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The question referred to is here

The OP asked for:

  • Were there other related definitions defined around this time?

  • How has today's definition of a tensor changed compared to its beginnings?

My focus was on the latter.

The question was deleted by a moderator, who at the same time, explained why I was wrong - he commented:

"Here you are describing only a certain type of contravariant 2-tensor, known as a 2-vector (these lie in ⋀2(TM)⊂⨂2TM, not an arbitrary contravariant 2-tensor."

This is quite wrong and he betrayed his own knowledge of the subject by stating that I was describing an contravariant antisymmetric 2-tensor field when in fact I was discussing - as the OP requested - the modern notion of a tensor.

Whilst the moderator acknowledges that I mention some history in the subject - I mention that Einsten & Infeld explore the subject of a vector; I think its safe to say that they didn't feel the notion of a tensor field could be easily explained to a lay public; I've read enough around the subject to know that there is No book on the subject - it is yet to be written.

Given all this, I'm asking the moderating team to reinstate my post.

edit

I rewrote my post to include an explanation as to add more detail to my discussion of what a tensor is (and which shows, despite @danu's accusation, I wasn't discussing a differential form, but the modern notion of a tensor defined by universal properties). This was deleted by a second moderator (@HDE226868)...his reason - those given by the first moderator (@Danu)...

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In your original post, the only historical content was contained in the following paragraph:

Einstein in his book with Infeld, The Evolution of Physics, pays careful attention to the notion of a vector. They both regard it as an important concept. Unfortunately, they do not pay the same attention to the notion of a tensor. Unfortunate, simply because its key to understanding General Relativity, the theory that Einstein is remembered for.

I think that it is fair to say that this does not address either of the two questions you list in this meta-post. It does not discuss competing definitions, nor does it go into the historical development of the concept of a tensor. The answer was flagged by another user, and after reviewing it I found that they were right that your answer did not address the question, and so I deleted it.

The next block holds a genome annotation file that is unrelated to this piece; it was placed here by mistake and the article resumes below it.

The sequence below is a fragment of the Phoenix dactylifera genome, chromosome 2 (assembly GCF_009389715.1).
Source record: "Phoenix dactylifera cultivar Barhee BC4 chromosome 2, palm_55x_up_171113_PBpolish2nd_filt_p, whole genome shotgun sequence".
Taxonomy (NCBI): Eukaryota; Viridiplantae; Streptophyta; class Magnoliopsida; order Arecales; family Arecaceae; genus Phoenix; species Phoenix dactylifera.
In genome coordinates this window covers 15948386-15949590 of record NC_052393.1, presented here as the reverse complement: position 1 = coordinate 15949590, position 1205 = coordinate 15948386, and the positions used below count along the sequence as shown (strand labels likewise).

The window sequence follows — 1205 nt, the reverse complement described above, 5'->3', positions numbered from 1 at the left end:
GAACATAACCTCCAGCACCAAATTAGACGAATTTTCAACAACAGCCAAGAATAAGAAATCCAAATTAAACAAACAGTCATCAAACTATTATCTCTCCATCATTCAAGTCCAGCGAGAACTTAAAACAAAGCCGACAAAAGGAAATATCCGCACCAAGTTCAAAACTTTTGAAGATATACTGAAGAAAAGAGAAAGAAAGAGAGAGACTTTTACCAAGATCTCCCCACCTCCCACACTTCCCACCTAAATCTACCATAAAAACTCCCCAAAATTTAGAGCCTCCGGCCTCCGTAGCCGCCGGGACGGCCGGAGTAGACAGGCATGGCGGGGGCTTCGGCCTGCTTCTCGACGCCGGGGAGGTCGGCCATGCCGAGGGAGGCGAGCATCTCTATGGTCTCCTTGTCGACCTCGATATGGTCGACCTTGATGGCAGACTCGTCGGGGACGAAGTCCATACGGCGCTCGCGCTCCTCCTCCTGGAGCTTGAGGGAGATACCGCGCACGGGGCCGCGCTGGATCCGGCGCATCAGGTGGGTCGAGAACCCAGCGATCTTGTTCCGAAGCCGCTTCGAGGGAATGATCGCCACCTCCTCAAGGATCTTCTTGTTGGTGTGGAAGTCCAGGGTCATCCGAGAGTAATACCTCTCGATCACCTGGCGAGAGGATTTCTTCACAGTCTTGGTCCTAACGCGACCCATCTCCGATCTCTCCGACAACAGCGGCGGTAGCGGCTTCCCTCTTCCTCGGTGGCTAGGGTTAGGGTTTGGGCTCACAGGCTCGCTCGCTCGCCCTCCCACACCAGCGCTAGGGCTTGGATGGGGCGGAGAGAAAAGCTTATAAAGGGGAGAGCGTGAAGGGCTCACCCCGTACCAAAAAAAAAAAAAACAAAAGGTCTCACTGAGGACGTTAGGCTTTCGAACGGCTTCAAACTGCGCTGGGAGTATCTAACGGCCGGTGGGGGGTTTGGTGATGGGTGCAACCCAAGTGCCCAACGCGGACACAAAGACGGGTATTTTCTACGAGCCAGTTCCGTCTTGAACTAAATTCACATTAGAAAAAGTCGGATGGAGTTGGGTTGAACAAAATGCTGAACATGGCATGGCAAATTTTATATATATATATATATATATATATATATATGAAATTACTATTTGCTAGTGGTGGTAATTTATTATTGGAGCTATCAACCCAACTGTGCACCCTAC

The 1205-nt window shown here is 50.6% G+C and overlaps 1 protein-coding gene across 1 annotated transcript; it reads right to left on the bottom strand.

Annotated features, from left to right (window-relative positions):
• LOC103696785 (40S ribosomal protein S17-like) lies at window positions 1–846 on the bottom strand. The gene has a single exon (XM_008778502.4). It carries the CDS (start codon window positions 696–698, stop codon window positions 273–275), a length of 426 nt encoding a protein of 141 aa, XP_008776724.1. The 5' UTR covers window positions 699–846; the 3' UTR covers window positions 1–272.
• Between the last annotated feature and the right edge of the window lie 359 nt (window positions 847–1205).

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  • $\begingroup$ As you've noted, I discussed some of the history; moreover, the post was deleted without actually understanding what I was sketching out as the modern definition of a tensor; given that it was a sketch, and you are a moderator - don't you think it fair to first suggest adding a little more detail where you didn't understand what I was saying? $\endgroup$ – Mozibur Ullah Mar 10 at 10:04
  • $\begingroup$ I mean, that you deleted the post, saying I had described a tensor field suggests that you hadn't either a) understood what I wrote; or, b) hadn't properly read it; after all, I said right off that one of the many confusions around the subject is that whereas vectors are of interest in their own right; I mean as distinct from vector fields; likewise the same is true of tensors; and in fact the modern treatment of tensor shows exactly that. $\endgroup$ – Mozibur Ullah Mar 10 at 10:19
  • $\begingroup$ There is no point in us discussing your point of view on the modern notion of a tensor or tensor field. What's essential here is that all of that is not historical. The remaining, small, part of your post which does mention some history is not sufficient to justify posting as an answer to the question. That is why the post was deleted. $\endgroup$ – Danu Mar 11 at 12:17
  • $\begingroup$ I think that this is an essential and important point given that the OP asked 'How has today's definition of a tensor changed compared to its beginnings?'; my answer mentioned some history and discussed the modern definition - thus it answered both parts. $\endgroup$ – Mozibur Ullah Mar 14 at 22:15

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